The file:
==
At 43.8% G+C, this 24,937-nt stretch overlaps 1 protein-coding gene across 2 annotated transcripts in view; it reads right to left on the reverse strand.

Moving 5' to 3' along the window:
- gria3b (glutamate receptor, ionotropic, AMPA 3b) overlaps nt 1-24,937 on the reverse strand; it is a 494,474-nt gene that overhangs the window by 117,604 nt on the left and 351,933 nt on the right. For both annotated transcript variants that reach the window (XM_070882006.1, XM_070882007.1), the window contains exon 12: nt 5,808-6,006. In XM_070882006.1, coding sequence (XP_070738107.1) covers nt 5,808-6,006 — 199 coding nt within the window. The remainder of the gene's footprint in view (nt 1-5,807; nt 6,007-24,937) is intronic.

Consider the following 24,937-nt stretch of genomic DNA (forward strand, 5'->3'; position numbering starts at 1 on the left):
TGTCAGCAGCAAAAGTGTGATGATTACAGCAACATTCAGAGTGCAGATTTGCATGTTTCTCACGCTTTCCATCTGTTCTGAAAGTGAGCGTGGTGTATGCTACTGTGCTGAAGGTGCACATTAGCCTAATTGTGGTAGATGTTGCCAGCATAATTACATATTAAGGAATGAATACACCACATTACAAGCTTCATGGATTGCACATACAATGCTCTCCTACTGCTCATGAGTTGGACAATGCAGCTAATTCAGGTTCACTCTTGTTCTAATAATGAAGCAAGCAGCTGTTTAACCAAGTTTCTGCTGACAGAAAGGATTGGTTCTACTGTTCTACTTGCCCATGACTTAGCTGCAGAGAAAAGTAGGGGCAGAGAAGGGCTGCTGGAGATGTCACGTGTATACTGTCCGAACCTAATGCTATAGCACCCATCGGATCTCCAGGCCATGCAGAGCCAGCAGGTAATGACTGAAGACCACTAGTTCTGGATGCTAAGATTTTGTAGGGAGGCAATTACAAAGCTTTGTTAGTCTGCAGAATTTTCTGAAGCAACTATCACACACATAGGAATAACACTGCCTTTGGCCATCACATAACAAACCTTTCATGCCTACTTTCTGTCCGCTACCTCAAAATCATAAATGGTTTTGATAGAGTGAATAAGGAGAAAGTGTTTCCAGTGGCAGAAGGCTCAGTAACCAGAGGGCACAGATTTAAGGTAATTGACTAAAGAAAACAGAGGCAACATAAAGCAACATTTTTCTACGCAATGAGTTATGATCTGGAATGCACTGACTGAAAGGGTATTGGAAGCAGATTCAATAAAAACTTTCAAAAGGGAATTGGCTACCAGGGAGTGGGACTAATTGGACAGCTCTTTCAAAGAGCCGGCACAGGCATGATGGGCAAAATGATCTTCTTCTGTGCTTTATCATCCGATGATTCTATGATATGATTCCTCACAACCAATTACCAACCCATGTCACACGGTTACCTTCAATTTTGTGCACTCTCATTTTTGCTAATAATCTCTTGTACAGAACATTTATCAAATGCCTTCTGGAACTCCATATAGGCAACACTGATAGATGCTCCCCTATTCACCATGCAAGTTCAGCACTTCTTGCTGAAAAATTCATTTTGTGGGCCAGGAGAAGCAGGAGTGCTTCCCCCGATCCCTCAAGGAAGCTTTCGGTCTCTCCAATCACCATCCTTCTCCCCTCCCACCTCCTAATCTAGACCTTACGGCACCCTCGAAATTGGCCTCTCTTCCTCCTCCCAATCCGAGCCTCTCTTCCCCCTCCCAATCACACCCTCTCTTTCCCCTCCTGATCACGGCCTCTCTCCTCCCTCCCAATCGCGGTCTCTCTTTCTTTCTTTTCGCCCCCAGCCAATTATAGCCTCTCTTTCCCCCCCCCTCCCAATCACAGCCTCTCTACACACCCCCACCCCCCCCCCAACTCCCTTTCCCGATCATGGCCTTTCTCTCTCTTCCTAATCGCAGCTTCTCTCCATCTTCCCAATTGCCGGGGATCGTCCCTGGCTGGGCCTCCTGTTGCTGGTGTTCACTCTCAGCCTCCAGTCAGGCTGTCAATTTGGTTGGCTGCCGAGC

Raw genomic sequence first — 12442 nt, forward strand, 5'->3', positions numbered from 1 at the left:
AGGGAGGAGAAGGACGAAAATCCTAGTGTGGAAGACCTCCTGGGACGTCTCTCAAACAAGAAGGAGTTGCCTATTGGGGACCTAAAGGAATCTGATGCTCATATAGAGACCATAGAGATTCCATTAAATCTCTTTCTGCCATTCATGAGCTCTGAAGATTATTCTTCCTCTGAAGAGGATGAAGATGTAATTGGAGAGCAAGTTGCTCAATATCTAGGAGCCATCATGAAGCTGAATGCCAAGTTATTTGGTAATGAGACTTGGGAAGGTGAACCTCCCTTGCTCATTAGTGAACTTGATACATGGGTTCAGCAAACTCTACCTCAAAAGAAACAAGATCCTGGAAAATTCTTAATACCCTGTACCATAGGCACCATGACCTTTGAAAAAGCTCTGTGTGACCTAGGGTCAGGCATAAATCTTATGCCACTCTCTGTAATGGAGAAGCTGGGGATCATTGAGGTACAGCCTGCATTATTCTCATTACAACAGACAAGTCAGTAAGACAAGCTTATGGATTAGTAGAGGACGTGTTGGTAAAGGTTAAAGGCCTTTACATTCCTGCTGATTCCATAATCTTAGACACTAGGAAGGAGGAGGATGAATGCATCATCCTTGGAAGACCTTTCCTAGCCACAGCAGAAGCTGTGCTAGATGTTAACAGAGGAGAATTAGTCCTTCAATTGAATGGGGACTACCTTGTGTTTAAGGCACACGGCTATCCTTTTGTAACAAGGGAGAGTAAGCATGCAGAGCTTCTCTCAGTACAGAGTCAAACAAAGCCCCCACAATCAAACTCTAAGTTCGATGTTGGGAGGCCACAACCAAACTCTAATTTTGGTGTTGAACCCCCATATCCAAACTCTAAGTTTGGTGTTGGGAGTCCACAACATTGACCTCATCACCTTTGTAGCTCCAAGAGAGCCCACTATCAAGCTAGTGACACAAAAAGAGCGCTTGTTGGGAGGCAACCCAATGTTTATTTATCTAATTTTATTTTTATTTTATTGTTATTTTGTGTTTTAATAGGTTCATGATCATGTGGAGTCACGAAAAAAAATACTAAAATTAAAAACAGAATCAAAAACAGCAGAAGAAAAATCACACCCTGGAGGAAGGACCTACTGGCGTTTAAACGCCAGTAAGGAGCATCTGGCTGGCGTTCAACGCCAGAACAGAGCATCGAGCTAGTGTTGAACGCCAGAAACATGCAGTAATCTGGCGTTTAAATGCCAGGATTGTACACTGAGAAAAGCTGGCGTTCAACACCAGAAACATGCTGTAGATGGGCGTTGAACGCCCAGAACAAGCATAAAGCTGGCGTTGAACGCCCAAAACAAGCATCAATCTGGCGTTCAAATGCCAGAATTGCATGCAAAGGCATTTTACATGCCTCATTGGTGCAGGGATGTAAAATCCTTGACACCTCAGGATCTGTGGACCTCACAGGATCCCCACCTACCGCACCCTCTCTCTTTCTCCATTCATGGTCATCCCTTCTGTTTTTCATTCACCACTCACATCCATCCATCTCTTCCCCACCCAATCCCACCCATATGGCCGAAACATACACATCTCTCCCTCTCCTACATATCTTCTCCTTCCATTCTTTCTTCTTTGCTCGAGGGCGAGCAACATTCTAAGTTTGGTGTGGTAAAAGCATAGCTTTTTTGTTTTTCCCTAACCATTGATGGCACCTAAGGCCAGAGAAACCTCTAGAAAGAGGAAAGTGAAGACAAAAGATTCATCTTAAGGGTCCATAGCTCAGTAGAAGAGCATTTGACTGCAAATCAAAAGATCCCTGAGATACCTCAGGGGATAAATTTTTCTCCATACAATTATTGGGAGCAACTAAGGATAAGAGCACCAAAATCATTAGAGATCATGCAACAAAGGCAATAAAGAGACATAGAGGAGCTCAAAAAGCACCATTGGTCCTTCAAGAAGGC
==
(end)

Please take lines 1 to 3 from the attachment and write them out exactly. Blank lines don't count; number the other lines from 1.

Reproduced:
At 43.8% G+C, this 24,937-nt stretch overlaps 1 protein-coding gene across 2 annotated transcripts in view; it reads right to left on the reverse strand.

Moving 5' to 3' along the window:
- gria3b (glutamate receptor, ionotropic, AMPA 3b) overlaps nt 1-24,937 on the reverse strand; it is a 494,474-nt gene that overhangs the window by 117,604 nt on the left and 351,933 nt on the right. For both annotated transcript variants that reach the window (XM_070882006.1, XM_070882007.1), the window contains exon 12: nt 5,808-6,006. In XM_070882006.1, coding sequence (XP_070738107.1) covers nt 5,808-6,006 — 199 coding nt within the window. The remainder of the gene's footprint in view (nt 1-5,807; nt 6,007-24,937) is intronic.